Tire-Installation Tips for Those Moving to an Area with a New Temperature Range

Moving to an area with weather that is drastically different than what you are used to in your old area requires a lot of adaptation. One thing you may not have considered is how the new area will affect your tire-installation needs. The following information can help you make informed decisions on this topic.

Temperature Highly Affects Your Tires

It might surprise you to know that extreme temperatures can severely impact your tires. The problem here is the way the temperature impacts the tire air. For example, high heat will cause the air inside to expand, and that can cause bubbles and other problems. Extremely cold temperatures, by contrast, will cause the air to contract and can lead to lost air.

These problems might be new to you if you are moving from an area that doesn't experience extreme temperatures in one direction to an area that does. For example, moving to Florida from Michigan will present you with a much different weather pattern. But how different can the weather truly be?

Variable Temperatures Can Impact Your Tires Even More

One look at an average-temperature climate map reveals just how variable the temperatures are across the nation. In southern areas, like Florida, the average temperature rarely drops below very warm in the winter, while in northern areas, the temperature can dip well below freezing. These differences can cause your tire to expand and contract repeatedly, especially if you travel between these two areas regularly.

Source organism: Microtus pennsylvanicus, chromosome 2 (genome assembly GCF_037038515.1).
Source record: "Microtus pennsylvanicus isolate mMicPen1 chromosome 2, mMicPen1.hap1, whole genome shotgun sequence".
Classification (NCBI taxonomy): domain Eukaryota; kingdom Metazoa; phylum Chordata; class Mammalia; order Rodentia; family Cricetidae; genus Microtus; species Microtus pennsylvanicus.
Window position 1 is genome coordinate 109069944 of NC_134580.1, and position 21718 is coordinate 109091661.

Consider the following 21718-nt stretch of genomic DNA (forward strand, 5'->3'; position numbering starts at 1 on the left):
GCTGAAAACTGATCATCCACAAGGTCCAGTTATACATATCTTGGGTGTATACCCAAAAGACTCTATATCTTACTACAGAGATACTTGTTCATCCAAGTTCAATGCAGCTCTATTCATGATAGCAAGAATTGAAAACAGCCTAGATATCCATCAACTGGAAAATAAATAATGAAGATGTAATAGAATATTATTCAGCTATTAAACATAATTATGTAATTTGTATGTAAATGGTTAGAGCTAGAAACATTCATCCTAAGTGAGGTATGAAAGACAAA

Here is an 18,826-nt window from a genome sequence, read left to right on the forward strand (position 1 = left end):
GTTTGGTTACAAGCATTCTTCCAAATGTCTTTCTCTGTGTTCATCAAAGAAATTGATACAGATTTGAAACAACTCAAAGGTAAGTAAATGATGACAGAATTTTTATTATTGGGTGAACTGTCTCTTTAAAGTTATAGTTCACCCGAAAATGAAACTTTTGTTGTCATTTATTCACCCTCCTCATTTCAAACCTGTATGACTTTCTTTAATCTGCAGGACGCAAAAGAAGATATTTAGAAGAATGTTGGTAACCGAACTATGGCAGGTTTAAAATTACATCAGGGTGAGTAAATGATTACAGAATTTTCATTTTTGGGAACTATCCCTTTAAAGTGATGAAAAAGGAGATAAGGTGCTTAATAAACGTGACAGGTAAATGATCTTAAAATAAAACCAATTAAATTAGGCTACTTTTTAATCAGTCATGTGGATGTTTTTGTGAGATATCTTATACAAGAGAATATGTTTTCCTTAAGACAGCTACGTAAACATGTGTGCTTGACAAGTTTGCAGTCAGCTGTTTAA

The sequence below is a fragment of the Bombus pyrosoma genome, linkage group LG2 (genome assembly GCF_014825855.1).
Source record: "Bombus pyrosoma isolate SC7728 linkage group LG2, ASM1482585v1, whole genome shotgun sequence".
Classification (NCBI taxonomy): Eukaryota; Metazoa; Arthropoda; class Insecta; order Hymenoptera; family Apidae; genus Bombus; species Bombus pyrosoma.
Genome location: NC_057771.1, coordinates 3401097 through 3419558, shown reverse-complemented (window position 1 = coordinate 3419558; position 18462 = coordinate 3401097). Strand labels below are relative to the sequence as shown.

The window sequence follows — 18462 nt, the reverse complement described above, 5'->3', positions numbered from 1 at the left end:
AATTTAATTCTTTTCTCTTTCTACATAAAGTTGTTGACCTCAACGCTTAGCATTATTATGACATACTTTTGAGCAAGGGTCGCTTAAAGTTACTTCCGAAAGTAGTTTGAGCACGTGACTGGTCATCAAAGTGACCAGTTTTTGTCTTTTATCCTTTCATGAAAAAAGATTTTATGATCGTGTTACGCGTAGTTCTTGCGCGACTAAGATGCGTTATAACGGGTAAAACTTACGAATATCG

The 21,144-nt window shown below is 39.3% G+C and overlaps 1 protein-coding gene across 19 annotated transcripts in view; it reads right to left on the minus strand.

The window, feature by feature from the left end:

How can you avoid this problem? By buying multiple sets of tires and installing them during the proper time. There are three types of tires: winter, summer, and all-season. Choosing a set that is right for your needs can help you avoid a lot of problems.

Proper Tires Can Help You

Typically, you're going to want to buy tires that suit your new home's weather conditions. For example, if you moved to a very cold area, winter tires may be necessary. By contrast, summer tires are perfect for very warm areas. You could split the difference and just buy all-season tires, but these aren't quite the catch-all tire that you'd expect, given their name.

Though useful if you just want one set of tires, all-season tires aren't as good for helping you adapt to a new weather and temperature situation as having multiple types of tires is. For example, installing winter tires when you're new to a snowy area can protect you from the dangers of slipping and causing an accident as you adjust.

To learn more, talk to a tire-installation company near you, such as Action Al's Tire Company. They will have the kind of inside information about the weather in your new area that will make it easier for you to make an informed decision regarding your tires.